Additionally, I recommend tying your mask loosely around your face. Having good airflow and not feeling suffocated by your own breathing goes a long way. (If you wear glasses, be sure to tape the top of your mask so they don’t don’t fog up from your breath.)
5. Flex your calves.
Fainting, called “vasovagal” syncope, is in part caused by a drop in blood pressure, which reduces the amount of blood that is supplied to the brain. The body adapts by forcing you to lie l on the ground so the heart doesn’t need to pump against gravity to get blood to your head.
One way you can try to counteract a drop in blood pressure is by squeezing blood from your lower body so that it moves upwards. For example, bouncing on the balls of your feet squeezes your calf muscles against the veins which returns blood to the heart. Alternatively, clenching/unclenching your butt can also achieve some blood return.
These little exercises not only allow you to physiologically overcome the fainting episode, they can help relieve the anxiety that often accompanies pre-syncopal symptoms.
6. Stay calm.
This is easier said than done, but if you’re starting to feel hot, dizzy, and worried you may pass out, start taking some deep breaths.
Look away from the surgical field, especially if you think the blood or other fluids are making you uneasy. Looking at the vitals monitor is a good way to appear engaged while giving yourself a breather.
7. Step back from the table.
If you really feel like you’re close to passing out and none of the usual tricks are working, take a step back from the operating table. The worst thing you can do is faint forward into a sterile field and end up in the patient.
If you step straight back, you’re not breaking the sterile field and you can come back to the table when you’re feeling better as long as you don’t touch anything. A sharp circulating nurse may get to you in time and give you a stool to sit on so you can take a few minutes and collect yourself. If this happens, just relax, and return to the table when you’re ready.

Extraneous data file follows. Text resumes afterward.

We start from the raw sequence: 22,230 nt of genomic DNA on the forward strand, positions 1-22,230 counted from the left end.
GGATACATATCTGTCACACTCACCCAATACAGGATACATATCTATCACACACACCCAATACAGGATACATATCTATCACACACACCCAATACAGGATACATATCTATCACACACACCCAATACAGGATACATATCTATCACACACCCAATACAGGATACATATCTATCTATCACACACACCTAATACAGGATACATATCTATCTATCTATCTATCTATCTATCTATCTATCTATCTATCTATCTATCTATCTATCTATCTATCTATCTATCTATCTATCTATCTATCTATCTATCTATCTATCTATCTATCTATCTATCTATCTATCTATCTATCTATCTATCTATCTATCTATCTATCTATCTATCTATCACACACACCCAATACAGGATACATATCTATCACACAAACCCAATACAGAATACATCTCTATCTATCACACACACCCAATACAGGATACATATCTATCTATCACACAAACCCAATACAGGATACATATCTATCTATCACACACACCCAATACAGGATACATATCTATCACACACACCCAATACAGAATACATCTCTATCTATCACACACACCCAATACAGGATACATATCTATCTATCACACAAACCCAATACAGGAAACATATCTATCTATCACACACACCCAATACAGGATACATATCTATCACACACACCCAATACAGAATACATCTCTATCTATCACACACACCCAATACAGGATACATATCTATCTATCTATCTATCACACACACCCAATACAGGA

While having to step back may feel embarrassing at the time, it will actually earn you a lot of respect from your colleagues in the OR. Your self-awareness, poise, preservation of the sterile field, and ability to put the patient’s safety above all else (including your ego) are all admirable. Everyone will think highly of you because of how you handled the situation.
Humans weren’t built to see inside each other. Remember that surgery is fundamentally strange and gross so you shouldn’t feel embarrassed if certain things make you queasy. Everyone has different things that make their stomach turn, including surgeons. Be patient and graceful with yourself—you’re doing a lot on little sleep!
Keep these tips in mind and I’m sure you’ll excel at your surgical clerkship—or at least survive it so you can move on to your true passion.
For more (free!) content from Blueprint tutors to help you during your clinical rotations, check out these other posts on the Med School blog:
About the Author
I'm originally from the Northeast but attended college and medical school in Virginia. I just started residency in Internal Medicine this past year and am enjoying tutoring with Blueprint in my free time! I have always felt drawn to mentoring, especially when it comes to helping students like me who have no family in medicine to guide them. Now as a tutor at Blueprint, I’ve spent hundreds of hours teaching students at all levels. I think a lot about medical education and am excited to share my reflections on all things medical school and residency. In practice, I enjoy general medicine and as a bilingual physician find it especially rewarding to care for Spanish-speaking patients. When I’m not in the hospital, I enjoy salsa & bachata dancing, traveling to South America, dogs, and spicy food.